As a consequence, many of Russia’s military activities and armament projects can be explained by the fact that it sees itself as a great power, wants to avoid an encirclement (i.e. does not want its own possible courses of action to be restricted), and strives for a relationship on an equal par with the USA. The Arctic is therefore a vital element in Moscow’s overall strat­egy. Protecting the national interest in the Arctic region is, according to the military doctrine from December 2014, one of the main tasks of the Russian armed forces.109

When the “permanent ice” melts, Russia will lose this natural protection along its northern coast.

The protection of Russia’s long northern coast has so far been guaranteed by the extreme climate con­ditions, which have acted as a natural barrier. But now the melting of the “permanent ice” is causing concern, since striving for secure external borders is deeply anchored in the country’s strategic culture. The thawing of the sea ice lays bare a part of Russia’s northern border that used to be protected by the frozen surface and is maximally 24,000 kilometres long, making northern sea routes available for more intensive use (including by foreign vessels). As a land power, Russia had to give little thought over the cen­turies to its northern external border between the Kola Peninsula in the Barents Sea and the Chukchi Sea. Now, however, it worries that new vulnerabilities, flanks, and invasion routes for potential enemies might be created along these soon-to-be accessible sea routes. Theoretically, warships could launch an attack from the east, namely through the Bering Strait, or from the west via Greenland and Norway. The revival of the Bastion concept through the construction and expansion of military defence installations along the new flank is therefore a primarily legitimate interest in national defence. New radar positions to monitor the adjacent offshore sea area, the extension of defen­sive positions, and the reactivation of former bases should not be considered aggressive behaviour per se. They are fundamentally defensive in nature as long as their purpose is to defend against territorial viola­tions, ensure the surveillance of Arctic sea routes, or even detect possible ballistic missiles and other threats. However, in the past few years Russia (like China) has used the strategy underpinning the Bas­tion concept to extend its military sphere of influence ever further from the homeland.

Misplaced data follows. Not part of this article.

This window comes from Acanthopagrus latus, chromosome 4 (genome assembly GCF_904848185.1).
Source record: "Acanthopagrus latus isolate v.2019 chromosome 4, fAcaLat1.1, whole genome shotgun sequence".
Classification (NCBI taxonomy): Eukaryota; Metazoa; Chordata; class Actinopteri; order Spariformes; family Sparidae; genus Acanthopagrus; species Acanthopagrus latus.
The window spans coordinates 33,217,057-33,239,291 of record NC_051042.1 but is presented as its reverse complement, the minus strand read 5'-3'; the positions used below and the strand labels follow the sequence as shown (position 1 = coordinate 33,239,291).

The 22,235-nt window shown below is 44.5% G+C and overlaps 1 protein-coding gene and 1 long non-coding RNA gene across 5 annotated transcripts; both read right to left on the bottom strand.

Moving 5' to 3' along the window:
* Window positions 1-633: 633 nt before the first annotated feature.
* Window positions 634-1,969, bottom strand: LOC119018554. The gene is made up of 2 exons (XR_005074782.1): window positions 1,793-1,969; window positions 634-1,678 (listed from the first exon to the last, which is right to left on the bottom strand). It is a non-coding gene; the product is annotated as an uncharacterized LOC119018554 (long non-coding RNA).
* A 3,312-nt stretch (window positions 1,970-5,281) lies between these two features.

The USA and Canada (as well as NATO) are also losing a strategic buffer zone piece by piece; however, from the Russian perspective, the regression of the ice opens up a new, fourth offensive front.110 Simulta­neously, the political and economic significance of the Russian Arctic grows. Valuable terminals for oil and gas production are, in Moscow’s view, potential targets that must be defended against attack. Many of the Soviet-era bases, which were closed after 1990, have therefore been reactivated, and new bases have been established. Sixteen deep water ports, ten new airports (of a total of 14), and ten radar stations for aerial defence have been built. According to Defence Minister Sergey Shoygu, the Arctic armed forces are to receive further equipment in the coming years, includ­ing submarines, frigates, and other vessels as well as suitable Polar-class infantry vehicles.111

In the long term, the USA runs the risk of being threatened in the Arctic by conventional and nuclear Russian weapons systems.